The final scene of the movie is the reveal that 5 years later Emma Stone ends up with her dream accomplished. She made it as a successful actress in Hollywood, and also has a happy marriage and baby with another guy. She walks into a random jazz club, which happens to be Ryan’s. Apparently he accomplished his dream too. The two locks eyes and have  a flashback/daydream with an almost literal Hollywood ending where everything worked out. They didn’t break up. She goes on to be a famous Hollywood actress and gets married to Ryan and they have a baby. There’s dancing, and it looks like a set for a musical, it’s surreal, but also mixed with some reality, so it’s hard to tell what’s going on. Then it cuts back to reality. They share one last smile and she leaves. What the heck is the message? What’s with the daydream? What?

If you only think about it from Emma’s perspective, it almost seems as if the message is, “follow you dreams instead of finding love,” because she broke up with Ryan and then became a famous actress. But… she found love in addition to her dream. So what’s the conflict? If you view it from Ryan’s perspective, the message is, “follow your dreams and you will find love.” He didn’t learn his lesson. In that sense, this movie is a tragedy. The hero did not overcome his weakness, and was punished by the Fates to suffer lonesomeness. He did accomplish his dream, so he did learn his lesson eventually, but not in time to salvage his relationship with Emma.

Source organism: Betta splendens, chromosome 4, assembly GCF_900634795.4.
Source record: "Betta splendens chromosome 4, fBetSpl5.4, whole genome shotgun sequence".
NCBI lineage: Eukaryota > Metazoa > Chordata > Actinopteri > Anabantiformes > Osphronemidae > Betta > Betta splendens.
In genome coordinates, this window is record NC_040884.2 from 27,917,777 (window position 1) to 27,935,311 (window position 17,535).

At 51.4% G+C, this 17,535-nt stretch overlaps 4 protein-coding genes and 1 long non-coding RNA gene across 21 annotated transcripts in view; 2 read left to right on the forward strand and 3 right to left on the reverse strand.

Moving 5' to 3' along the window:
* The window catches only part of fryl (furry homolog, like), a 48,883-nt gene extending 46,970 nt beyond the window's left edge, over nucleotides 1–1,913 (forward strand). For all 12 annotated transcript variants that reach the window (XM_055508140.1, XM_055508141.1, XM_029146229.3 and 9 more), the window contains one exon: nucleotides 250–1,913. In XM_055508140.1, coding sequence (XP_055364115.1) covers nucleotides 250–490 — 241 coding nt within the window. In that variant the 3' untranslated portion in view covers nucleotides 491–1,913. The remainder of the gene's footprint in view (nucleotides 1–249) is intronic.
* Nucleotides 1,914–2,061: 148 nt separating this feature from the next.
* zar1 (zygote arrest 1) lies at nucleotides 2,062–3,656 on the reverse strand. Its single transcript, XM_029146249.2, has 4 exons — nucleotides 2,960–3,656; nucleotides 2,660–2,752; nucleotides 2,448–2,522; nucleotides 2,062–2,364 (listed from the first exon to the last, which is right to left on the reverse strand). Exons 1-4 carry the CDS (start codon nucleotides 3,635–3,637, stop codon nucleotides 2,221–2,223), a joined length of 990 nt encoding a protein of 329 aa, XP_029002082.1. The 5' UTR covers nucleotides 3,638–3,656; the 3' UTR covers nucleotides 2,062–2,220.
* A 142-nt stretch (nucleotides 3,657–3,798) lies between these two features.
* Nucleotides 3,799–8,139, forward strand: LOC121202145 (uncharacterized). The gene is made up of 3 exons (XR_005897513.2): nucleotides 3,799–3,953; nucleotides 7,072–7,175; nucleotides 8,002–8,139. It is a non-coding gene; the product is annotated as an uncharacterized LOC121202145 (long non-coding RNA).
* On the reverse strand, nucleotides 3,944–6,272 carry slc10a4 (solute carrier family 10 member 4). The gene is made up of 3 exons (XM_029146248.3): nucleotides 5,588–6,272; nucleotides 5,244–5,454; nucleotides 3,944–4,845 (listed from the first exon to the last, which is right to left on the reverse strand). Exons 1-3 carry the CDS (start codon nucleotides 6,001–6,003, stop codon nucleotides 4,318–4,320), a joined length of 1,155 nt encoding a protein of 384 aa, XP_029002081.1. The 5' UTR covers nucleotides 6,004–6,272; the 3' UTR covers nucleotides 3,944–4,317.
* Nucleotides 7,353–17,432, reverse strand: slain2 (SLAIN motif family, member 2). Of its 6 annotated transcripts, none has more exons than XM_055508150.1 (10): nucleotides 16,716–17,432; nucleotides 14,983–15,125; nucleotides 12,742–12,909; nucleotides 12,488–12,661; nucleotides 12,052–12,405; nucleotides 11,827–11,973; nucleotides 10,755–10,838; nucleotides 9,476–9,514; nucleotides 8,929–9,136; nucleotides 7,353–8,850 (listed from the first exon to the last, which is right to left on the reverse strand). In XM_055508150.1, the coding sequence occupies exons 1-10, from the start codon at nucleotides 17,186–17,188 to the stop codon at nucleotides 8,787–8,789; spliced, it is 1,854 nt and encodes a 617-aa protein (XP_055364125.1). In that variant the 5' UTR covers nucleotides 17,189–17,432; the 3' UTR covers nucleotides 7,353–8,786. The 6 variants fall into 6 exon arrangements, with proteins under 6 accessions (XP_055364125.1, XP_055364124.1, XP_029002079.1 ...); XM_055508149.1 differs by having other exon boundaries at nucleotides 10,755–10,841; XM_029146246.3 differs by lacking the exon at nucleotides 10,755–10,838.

One thought on “La La Land: Move Review

  1. Wow to your review! Incisive and illuminating. Really admired how concisely and dead-on was your explanation of the twisty ending. I have reservations, though, about the notion that Ryan’s story is a tragedy. We are made to full-on experience the bittersweet moment when he encounters Emma and then has the dreamlike fantasy of what might have been. But the what might have been clearly is, we eventually realize, indeed a fantasy. Having that bittersweet moment, however, does not consign Ryan’s life to being any tragic existence. The art he pursued continues to sustain him because he did create the jazz club. He’s still young and handsome. I saw nothing to suggest that he is suffering any loss beyond having a fantasy future of a family with Emma. Her choice to have an itinerant career was sadly incompatible with his career choice, but I don’t think the incompatibility is tragic . He loves her and, given his high character, would not have wished for her anything less than her achieving the personal and professional happiness she actually has. It’s not shown in the movie, but nothing suggests he isn’t ultimately happy for her. As for him, he’s on his own road to having his own happy ending – just not with her.

    The tension in the movie, and finally its message, I think, is that when life gets stuck in traffic, make the most of it.

What do you think? Right? Wrong? Pure poppycock?